Wednesday, June 23, 2010

When life gives you lemons...

Here are a few tips how to use lemons other than for cooking:

  1. Sooth sunburn by using cotton balls and gently applying diluted lemon juice to the skin. The juice acts as an astringent and relieves the skin.
  2. Clean and exfoliate your face by washing it with lemon juice. You can also dab lemon juice on blackheads to draw them out during the day. Your skin should improve after several days of treatment. Make a face mask using lemon and honey.
  3. After shampooing, rinse your hair with water and lemon juice to prevent dandruff and to remove soap film.
  4. Apply lemon juice to cuts to disinfect them and help them heal faster.
  5. Mix lemon juice with olive or almond oil to help treat eczema.
  6. Combine lemon and papaya juice to get rid of athlete's foot.

Have your cosmetics expired?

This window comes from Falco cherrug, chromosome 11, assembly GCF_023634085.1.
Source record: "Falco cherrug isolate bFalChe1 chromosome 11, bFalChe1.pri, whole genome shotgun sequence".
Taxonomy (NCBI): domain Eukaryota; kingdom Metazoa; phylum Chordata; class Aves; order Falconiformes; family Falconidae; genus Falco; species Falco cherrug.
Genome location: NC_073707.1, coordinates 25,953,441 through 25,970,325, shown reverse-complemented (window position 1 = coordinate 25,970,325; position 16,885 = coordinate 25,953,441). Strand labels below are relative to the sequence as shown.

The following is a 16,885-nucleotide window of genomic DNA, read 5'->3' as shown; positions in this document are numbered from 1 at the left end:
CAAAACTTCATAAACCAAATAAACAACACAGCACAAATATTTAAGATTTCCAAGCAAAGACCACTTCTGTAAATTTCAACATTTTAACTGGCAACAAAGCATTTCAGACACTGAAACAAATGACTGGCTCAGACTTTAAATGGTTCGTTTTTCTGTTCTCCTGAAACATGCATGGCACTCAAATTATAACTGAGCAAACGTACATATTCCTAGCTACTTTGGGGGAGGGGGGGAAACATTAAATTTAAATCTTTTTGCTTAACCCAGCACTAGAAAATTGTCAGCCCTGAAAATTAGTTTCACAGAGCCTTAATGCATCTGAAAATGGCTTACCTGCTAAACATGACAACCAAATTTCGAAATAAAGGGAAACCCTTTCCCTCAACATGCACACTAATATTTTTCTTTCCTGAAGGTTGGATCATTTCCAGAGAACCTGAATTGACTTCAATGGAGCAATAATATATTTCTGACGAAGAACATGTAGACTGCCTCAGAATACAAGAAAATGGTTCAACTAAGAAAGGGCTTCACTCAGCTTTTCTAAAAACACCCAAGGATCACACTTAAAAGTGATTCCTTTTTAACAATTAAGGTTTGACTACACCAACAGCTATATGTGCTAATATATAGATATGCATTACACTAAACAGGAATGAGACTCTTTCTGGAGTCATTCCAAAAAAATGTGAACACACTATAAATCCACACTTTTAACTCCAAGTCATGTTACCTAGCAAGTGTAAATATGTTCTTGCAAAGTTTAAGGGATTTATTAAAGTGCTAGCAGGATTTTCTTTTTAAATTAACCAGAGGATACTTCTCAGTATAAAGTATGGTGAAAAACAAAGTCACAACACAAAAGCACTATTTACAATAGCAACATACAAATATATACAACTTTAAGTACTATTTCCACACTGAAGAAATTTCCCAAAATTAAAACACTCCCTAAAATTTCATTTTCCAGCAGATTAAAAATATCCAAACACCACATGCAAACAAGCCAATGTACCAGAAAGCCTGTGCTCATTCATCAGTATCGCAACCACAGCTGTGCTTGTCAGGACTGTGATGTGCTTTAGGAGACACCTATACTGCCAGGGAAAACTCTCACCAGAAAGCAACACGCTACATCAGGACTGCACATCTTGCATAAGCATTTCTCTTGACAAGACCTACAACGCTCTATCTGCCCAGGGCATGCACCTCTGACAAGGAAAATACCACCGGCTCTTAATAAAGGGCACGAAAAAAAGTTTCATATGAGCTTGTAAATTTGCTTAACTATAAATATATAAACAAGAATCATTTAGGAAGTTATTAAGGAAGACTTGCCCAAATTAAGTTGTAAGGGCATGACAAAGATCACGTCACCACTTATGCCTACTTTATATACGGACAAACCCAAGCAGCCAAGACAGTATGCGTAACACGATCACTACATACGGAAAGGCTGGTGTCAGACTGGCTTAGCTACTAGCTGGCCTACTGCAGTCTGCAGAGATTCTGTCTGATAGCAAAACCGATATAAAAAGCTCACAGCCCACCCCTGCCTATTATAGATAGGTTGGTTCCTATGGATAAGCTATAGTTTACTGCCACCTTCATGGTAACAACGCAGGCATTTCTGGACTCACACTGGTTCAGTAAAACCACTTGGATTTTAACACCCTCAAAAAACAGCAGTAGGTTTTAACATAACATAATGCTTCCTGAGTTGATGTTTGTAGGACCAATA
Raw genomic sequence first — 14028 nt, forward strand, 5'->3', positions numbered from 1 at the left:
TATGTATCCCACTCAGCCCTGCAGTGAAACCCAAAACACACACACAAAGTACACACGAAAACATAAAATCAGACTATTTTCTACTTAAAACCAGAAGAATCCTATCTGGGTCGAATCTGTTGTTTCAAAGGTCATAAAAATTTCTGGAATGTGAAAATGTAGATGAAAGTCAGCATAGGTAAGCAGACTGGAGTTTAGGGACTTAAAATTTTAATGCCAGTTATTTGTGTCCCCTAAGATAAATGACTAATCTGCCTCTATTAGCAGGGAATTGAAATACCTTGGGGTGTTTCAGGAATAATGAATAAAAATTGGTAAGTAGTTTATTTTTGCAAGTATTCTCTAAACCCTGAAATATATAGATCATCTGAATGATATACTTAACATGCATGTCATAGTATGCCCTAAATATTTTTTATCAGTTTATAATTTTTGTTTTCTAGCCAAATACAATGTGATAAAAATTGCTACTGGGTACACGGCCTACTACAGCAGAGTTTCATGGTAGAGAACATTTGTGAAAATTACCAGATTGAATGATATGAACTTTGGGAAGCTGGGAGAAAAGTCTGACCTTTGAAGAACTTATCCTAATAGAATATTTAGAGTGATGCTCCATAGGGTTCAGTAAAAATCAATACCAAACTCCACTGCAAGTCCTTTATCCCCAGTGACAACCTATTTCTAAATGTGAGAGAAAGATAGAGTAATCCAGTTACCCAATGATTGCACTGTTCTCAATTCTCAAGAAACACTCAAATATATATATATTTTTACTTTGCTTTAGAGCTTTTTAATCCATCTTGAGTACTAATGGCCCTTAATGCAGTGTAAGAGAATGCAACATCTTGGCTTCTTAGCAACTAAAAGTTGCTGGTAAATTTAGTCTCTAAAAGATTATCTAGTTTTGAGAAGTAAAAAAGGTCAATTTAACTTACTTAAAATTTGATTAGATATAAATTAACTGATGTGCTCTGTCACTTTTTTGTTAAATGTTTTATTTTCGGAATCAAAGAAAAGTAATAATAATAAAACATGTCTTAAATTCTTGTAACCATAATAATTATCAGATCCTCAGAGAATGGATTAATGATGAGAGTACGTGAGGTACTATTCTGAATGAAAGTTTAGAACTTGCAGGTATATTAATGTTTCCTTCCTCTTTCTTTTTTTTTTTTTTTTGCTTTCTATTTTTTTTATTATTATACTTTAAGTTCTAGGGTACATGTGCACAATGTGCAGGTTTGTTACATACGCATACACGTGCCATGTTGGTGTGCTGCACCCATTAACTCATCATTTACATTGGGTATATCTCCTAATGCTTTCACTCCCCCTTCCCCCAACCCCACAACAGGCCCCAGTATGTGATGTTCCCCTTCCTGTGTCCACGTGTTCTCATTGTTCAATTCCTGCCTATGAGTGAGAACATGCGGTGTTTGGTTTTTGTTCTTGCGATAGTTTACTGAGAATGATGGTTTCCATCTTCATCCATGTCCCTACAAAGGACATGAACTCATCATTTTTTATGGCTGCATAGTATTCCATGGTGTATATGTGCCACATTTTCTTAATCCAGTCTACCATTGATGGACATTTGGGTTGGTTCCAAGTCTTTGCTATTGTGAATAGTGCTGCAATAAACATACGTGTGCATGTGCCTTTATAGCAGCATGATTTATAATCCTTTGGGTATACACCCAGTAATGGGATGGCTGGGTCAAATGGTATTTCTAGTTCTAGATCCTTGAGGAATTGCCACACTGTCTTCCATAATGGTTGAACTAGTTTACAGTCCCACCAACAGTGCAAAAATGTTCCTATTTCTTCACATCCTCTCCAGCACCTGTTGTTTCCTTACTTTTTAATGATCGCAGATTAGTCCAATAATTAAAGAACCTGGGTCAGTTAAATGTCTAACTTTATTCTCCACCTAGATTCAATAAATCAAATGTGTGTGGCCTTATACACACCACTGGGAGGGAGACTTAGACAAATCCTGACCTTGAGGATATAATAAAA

Ever wondered what this symbol on the back of cosmetics ranging from sprays to shampoos, from lip balms to sunscreens and everything else in between means?

Well now stop wondering :P This symbol simply shows for how long the product will be fit for use from the date of opening. So for example, the picture shows the number 12, therefore the product will only be good for one year. If the number is 3, it will only hold for 3 months and so on and so forth.

A quick word about sunscreens and other lotions...when you first buy a lotion, its texture is in fact that of a lotion i.e. creamy and not liquid. When the creams are pst their expiration date, they will turn liquid and you may see a clear liquid on top of the cream. That is a sign that you should throw away the product not keep it for the years to follow!!! The clear liquid is the emulsifying solution used to keep the product together and once that is no longer good, parabens in the product will form free radicals in the skin causing it to slowly mutate the cells and possibly lead to cancers.

The skin...what is it exactly?

Hello my beauties and welcome to the first 'proper' blog post!